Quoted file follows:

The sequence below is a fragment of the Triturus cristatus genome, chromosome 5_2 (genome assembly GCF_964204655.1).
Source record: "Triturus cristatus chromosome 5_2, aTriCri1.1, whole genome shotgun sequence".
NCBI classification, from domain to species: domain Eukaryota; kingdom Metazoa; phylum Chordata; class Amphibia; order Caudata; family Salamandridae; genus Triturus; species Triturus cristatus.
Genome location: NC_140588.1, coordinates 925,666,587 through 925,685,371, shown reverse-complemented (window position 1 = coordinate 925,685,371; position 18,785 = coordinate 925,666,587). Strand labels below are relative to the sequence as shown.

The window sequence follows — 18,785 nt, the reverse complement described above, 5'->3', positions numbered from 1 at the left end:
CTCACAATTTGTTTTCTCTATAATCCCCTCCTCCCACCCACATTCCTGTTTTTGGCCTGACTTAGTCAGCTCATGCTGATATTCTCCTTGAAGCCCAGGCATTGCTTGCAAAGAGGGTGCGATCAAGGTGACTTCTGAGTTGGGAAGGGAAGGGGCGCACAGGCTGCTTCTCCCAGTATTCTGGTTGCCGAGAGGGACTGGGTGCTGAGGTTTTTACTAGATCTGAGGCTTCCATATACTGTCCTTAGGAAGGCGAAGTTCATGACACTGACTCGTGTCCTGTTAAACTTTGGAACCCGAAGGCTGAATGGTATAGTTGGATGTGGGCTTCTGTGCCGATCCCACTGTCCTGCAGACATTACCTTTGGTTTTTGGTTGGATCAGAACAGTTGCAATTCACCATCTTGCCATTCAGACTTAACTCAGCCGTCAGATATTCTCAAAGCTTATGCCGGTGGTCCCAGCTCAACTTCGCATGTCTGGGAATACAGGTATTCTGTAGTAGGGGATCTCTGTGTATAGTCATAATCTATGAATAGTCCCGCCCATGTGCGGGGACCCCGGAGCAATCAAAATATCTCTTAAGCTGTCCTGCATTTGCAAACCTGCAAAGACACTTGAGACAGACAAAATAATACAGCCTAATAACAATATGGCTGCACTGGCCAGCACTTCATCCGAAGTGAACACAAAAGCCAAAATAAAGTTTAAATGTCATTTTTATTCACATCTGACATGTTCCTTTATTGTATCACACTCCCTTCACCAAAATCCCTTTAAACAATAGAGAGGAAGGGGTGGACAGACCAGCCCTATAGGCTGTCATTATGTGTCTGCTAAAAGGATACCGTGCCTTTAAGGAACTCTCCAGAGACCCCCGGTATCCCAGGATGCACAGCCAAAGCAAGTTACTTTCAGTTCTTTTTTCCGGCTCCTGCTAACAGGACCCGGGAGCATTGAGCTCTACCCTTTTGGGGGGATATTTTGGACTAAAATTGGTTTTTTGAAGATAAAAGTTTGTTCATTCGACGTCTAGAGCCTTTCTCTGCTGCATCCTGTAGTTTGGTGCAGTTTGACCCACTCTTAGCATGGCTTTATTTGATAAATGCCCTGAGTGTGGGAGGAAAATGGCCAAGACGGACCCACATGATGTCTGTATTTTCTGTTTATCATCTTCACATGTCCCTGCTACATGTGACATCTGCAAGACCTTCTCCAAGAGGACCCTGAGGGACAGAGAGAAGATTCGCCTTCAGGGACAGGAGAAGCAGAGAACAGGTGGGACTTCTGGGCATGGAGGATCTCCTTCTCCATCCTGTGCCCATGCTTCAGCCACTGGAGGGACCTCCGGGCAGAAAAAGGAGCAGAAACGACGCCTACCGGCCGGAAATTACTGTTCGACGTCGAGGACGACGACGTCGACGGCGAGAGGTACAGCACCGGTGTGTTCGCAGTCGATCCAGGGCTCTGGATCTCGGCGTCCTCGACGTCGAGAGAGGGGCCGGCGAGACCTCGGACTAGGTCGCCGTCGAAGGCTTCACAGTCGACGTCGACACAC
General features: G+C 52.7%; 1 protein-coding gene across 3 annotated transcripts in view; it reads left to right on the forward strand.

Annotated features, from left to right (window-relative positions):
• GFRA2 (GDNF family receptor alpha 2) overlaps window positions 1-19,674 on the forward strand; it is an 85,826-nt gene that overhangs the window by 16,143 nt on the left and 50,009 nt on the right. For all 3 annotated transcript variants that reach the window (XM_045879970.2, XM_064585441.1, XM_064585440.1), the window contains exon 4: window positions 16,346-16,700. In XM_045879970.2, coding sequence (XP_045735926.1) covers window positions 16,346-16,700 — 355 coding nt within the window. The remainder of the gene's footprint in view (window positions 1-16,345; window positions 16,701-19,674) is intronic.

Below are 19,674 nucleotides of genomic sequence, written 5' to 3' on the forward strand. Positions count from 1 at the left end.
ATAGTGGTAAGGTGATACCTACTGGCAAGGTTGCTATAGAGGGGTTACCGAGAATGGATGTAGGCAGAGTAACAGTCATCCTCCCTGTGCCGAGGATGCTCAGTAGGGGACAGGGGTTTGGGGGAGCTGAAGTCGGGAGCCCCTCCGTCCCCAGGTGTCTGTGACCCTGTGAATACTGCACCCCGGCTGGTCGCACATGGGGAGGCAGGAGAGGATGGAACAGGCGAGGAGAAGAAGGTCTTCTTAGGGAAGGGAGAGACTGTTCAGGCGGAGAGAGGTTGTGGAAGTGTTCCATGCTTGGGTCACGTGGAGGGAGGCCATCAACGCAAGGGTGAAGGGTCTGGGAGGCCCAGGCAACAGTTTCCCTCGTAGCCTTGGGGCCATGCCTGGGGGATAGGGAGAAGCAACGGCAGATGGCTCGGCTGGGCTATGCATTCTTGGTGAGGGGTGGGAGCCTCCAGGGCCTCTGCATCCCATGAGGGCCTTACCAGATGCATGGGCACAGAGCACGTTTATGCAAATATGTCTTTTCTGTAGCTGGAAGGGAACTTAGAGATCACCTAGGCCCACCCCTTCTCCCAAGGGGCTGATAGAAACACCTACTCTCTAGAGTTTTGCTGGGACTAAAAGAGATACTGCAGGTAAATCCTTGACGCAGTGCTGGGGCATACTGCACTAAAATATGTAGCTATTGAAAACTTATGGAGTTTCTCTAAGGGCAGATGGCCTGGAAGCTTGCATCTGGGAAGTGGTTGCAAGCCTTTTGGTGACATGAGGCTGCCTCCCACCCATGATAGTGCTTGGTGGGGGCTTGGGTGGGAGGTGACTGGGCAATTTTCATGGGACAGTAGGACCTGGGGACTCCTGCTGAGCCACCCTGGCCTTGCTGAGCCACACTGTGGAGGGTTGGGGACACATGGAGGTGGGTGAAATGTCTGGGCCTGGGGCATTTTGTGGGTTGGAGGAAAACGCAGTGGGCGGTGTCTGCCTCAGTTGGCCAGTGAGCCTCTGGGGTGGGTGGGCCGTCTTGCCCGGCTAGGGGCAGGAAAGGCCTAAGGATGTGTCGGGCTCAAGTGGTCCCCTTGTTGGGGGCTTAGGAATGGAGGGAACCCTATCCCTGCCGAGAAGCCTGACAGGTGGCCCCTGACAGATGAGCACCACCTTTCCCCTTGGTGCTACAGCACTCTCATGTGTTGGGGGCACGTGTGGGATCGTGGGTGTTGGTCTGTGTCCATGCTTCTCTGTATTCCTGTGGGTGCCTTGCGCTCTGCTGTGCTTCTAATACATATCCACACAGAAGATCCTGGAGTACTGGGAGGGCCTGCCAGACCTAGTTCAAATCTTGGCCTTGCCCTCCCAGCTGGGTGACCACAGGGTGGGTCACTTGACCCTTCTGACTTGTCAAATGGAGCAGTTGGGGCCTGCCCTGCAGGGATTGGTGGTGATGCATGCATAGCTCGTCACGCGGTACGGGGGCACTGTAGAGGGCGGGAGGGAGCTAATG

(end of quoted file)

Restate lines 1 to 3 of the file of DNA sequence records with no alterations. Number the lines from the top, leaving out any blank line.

The sequence below is a fragment of the Triturus cristatus genome, chromosome 5_2 (genome assembly GCF_964204655.1).
Source record: "Triturus cristatus chromosome 5_2, aTriCri1.1, whole genome shotgun sequence".
NCBI classification, from domain to species: domain Eukaryota; kingdom Metazoa; phylum Chordata; class Amphibia; order Caudata; family Salamandridae; genus Triturus; species Triturus cristatus.